The key element of our pulsed power program is concentration of power in time and space by suppression of breakdown in dielectrics and in vacuum. Magnetically insulated vacuum transmission lines and magnetic suppression of insulator flashover have continued as the main reserch directions. Vacuum insulated line studies at Physics International have been expanded and a test bed at Sandia, called MITE (Magnetically Insulated Transmission Experiment), is under development. The choice for the baseline EBFA design will depend on the outcome of these studies and should be made in July 1977. The slow and intermediate speed pulsed power approaches to EBFA will be based on Proto I and Proto II results and several of the projected EBFA subsystems are presently being tested in Proto II. A further stage of power concentration, within the vacuum diode itself, would considerably ease the burden on dielectrics; methods of power multiplication involving magnetically imploded plasmas are being considered and tests have begun using the Ripple III apparatus
Research progress is reported for the following areas: (1) Proto I, (2) Proto II, (3) EBFA, (4) power flow, (5) contract progress reports, (6) progress in the Sandia program, (7) repetitively operated pulse generator development, (8) electron beam power from inductive storage, (9) fusion target design, (10) beam physics research, (11) power flow, (12) heavy ion fusion, (13) particle beam source development, (14) beam target interaction and target response studies, (15) diagnostic development, and (16) hybrid systems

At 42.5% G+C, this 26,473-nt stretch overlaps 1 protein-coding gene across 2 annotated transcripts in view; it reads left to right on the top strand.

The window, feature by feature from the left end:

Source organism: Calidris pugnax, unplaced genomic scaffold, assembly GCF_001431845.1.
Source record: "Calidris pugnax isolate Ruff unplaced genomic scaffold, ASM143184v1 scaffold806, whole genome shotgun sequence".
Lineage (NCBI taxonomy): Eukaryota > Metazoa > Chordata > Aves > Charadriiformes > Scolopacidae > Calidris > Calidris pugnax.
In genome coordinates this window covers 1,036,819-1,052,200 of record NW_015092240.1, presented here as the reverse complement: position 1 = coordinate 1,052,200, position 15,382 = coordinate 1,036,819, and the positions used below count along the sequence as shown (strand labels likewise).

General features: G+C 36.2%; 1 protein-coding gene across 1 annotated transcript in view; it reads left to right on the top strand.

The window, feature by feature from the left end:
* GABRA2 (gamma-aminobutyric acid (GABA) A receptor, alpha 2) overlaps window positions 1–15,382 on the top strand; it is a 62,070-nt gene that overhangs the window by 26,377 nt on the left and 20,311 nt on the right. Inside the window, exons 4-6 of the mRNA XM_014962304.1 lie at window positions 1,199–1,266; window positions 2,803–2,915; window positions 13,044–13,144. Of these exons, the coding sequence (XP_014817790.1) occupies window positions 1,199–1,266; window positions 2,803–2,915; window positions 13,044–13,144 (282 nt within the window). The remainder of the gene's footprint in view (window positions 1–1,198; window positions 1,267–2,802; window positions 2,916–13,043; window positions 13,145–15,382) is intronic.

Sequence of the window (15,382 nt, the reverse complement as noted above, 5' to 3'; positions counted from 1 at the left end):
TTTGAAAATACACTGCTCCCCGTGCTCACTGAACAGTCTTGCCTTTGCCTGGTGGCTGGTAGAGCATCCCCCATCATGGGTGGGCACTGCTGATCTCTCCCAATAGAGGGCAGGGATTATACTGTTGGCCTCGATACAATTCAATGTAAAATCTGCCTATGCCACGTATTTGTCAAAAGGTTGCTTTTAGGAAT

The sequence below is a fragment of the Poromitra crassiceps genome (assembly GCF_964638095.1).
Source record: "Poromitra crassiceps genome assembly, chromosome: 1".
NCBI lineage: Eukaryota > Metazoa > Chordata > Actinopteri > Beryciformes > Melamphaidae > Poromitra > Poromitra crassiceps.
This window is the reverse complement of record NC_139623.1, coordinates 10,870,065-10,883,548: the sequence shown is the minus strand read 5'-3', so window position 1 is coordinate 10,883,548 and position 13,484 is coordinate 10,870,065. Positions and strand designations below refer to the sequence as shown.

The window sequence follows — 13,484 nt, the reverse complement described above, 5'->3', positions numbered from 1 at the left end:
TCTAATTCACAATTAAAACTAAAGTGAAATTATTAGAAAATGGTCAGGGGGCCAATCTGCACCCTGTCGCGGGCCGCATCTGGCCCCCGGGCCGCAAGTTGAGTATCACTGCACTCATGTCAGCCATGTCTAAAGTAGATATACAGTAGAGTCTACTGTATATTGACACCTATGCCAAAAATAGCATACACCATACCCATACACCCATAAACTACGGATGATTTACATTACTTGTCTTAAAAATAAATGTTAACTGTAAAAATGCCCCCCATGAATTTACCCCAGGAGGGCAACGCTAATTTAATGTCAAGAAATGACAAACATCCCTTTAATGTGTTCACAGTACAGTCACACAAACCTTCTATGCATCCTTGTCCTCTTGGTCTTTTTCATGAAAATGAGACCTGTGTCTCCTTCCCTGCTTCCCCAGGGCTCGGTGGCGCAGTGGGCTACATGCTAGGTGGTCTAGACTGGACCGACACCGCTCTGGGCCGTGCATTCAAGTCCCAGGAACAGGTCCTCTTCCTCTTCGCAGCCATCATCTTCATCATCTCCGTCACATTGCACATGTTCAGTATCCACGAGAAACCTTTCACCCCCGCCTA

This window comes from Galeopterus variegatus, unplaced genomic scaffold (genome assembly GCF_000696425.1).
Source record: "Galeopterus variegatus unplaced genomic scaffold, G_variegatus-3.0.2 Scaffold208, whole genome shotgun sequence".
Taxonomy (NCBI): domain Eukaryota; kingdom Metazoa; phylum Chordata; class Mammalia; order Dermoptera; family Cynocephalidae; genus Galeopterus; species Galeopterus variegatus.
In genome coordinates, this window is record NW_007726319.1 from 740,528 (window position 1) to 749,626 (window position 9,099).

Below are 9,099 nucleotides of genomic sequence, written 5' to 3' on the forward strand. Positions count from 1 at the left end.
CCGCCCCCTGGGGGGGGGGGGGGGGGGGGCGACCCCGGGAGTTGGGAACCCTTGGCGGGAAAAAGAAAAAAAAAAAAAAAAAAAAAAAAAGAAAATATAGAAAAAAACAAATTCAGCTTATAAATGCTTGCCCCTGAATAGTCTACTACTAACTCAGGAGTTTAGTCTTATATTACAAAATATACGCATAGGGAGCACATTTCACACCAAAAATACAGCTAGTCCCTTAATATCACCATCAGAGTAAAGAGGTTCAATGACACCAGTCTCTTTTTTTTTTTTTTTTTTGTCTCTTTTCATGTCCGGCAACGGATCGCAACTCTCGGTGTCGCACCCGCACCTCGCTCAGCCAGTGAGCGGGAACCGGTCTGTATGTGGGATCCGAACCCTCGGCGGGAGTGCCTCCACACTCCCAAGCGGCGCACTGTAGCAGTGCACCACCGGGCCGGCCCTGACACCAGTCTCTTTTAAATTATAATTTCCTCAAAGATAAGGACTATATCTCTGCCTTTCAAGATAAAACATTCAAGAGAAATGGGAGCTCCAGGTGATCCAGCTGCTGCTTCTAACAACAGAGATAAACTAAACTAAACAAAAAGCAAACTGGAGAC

During this period substantial improvements in the theoretical basis for particle beam fusion as well as the execution of critical experiments were instrumental in further definition of the optimum route to our goals of demonstrating scientific and practical feasibility. The major emphasis in the program continues to be focused primarily on issues of power concentration and energy deposition of intense particle beams in solid targets. This utilization of program resources is directed toward conducting significant target implosion and thermonuclear burn experiments using EBFA-I (1 MJ) in the 1981-1983 time period. This step, using EBFA-I, will then set the stage for net energy gain experiments to follow on EBFA-II (> 2 MJ) after 1985. Current program emphasis and activities differ substantially from those stressed in the laser approaches to inertial confinement fusion. Here the critical issues relate to delivering the needed power densities and energies to appropriate targets and to insure that the coupling of energy is efficient and matches target requirements
A review of recent experimental and theoretical work at Sandia Laboratories on magnetically insulated single stage ion diodes for inertial confinement fusion experiments is presented. The production, focusing, and numerical simulation of a 0.5 TW annular proton beam using the Proto I dual transmission line generator is described. The modular magnetically insulated ion diode for the Hydra generator is also described along with recent experimental results. A brief description of how an array of modular diodes similar to the Hydra magnetically insulated diode could be used on the EBFA I generator for breakeven fusion experiments is presented